There are definitely many brush-overs in this play, perhaps the biggest one being Shelley’s rape scene (intimacy directed by Yarit Dor). Errol’s misogyny already being quite clear, I am not sure this moment was really needed. But if it did feel necessary, I believe that more thought should have been put into it. Shelley’s “This is your destiny” was hilarious, engendering strong laughter from the entire audience…and that’s a problem. I could only think this hilarity was desired for two reasons: 1) to accentuate the ridiculousness of Shelley’s objectifying herself, wanting to stay with him and putting herself forward to him so virulently; and/or 2) to alleviate the high tension amongst audience members. The first would be counterproductive in terms of a feminist approach, for this shames Shelley for her actions rather than the context she exists within which prompts them. The second is highly undesirable, for this tension is what is needed to really arouse disgust and hatred amongst spectators. Steele’s expressions of discomfort and fear during Shelley’s rape were powerful, whereas her line statement made light of an otherwise awful subject. The farce of her rape made for a demeaning almost-glorification of it. A similar thing could be said for Errol’s psychosis, reflecting rather regressively a borderline-stereotypical mental illness sufferer.

On to set design (Max Johns). I think it was a good idea to ignore directions stated in the dramatic text. Whilst the script details a cramped, cluttered and claustrophobic room, the spaciousness in this performance led for more distance between the characters, both physically and figuratively. The pit in the centre of the stage added dynamism and difference. Small props, such as the suitcase or ironing board, added enough realism to denote setting, and, seeing as the entire play takes place in Vivian’s living room, other denotations were not necessary.

I was particularly mesmerised by the symbolism of the snow, both in the writing and the set design. I thought this was a subtle imagery which beautifully encapsulated Vivian’s innocence, naïveté and gentleness but also her fragility and her attempts at joy, peace and ideality. For the snow to be accompanied with verbal and physical violence, and later suicide, was an unsettling and subversively romantic decision. I would just have liked the material to be slightly smaller, and perhaps finer, to make the snow seem more realistic. Without the snow’s pretext, this would have perhaps seemed as though confetti with its thickness.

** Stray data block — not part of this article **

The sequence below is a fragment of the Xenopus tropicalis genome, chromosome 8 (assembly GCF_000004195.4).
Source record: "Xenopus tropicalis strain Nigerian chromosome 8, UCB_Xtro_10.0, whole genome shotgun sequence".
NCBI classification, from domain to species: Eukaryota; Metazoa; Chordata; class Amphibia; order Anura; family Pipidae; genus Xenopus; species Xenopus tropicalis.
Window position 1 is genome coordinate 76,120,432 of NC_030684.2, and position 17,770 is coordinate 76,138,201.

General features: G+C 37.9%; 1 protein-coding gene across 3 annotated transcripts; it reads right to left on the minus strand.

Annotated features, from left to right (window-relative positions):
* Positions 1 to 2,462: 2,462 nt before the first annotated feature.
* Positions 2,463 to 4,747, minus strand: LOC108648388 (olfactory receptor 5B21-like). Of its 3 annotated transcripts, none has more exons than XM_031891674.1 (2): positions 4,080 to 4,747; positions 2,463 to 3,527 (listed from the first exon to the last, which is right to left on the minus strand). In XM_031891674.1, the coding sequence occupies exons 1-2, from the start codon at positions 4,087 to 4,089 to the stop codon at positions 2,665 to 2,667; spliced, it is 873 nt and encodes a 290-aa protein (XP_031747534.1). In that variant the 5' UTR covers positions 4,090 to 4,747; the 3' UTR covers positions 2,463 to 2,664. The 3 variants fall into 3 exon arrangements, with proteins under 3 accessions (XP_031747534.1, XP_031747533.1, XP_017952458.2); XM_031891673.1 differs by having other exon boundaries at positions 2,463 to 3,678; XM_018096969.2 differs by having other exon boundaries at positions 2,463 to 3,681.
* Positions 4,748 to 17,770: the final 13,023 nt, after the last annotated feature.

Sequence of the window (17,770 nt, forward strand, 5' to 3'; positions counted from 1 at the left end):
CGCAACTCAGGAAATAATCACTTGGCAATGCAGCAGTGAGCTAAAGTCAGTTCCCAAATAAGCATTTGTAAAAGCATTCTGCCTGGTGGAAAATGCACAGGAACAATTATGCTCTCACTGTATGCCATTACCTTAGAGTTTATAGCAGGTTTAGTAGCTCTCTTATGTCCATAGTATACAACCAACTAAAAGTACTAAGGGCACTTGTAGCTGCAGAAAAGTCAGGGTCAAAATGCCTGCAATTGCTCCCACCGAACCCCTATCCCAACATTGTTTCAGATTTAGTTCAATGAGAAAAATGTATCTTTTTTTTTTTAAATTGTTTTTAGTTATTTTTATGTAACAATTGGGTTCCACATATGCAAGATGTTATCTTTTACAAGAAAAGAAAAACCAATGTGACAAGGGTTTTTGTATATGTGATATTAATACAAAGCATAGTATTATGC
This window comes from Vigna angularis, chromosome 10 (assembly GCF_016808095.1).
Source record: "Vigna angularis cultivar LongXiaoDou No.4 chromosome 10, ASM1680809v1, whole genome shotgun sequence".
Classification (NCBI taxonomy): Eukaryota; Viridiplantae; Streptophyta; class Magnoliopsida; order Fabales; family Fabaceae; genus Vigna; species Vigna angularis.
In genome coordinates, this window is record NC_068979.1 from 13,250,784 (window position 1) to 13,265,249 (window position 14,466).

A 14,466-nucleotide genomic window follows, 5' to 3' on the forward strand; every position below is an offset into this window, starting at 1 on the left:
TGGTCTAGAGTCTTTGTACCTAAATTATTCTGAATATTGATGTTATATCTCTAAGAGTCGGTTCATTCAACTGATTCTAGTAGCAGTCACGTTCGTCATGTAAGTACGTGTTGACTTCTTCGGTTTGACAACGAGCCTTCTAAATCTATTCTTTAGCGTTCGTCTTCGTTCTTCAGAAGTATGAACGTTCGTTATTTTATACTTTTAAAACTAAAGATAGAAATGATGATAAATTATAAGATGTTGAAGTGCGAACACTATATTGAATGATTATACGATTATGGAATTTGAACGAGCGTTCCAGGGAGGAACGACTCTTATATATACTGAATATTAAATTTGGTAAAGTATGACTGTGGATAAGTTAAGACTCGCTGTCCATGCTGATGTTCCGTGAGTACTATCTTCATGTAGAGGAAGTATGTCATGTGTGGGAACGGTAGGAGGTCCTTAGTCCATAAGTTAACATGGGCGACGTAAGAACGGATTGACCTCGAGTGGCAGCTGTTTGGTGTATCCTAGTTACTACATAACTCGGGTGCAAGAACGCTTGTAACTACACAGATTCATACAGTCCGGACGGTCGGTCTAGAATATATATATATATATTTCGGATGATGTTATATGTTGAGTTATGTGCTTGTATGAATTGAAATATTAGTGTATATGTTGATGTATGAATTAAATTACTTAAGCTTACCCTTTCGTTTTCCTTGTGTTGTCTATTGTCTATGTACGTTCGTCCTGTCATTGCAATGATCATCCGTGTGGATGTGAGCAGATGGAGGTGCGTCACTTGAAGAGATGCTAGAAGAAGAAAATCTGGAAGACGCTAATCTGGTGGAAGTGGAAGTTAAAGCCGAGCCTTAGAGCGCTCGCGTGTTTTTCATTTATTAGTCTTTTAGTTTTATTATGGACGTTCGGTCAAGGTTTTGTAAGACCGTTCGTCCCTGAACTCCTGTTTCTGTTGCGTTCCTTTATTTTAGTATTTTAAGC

As for lighting (designed by Sally Ferguson), states alternated between three: coloured washes, naturalistic, and absent. For such a still and (positively) static performance, the tech should match, and it did. These three states were used efficaciously and did not subtract from the performance at all; they only embellished it. It is the mark of a true artist to know when their work is not needed and when it is sufficient as it is. I would just pay attention to the rainbow strips lining one side of the stage in the second act. I could not quite work out where these were coming from, but they were very distracting.

As for sound (designed by Xana), this, too, added realism and depth in extending the performance space to the kitchen. However, the sounds were too loud, and increasingly so towards the end. This made for a comic texture and was ineffective, subtracting particularly from the power of the scene between Vivian and Vernice. The two cry with one another in terror and in shock…and then a brazen, confident tap starts belting out water. Very distracting. The running taps should not be as loud as the gunfire.

Overall, this performance was captivating and potent, lifting off of the page smoothly and stridently. I would just be careful of how the world of this play reflects and extends to the real world. Such dark and real matters should not be brushed over, for this enables an ignorance of their position and function in the real world.

“A dark, compelling and powerful piece of theatre.”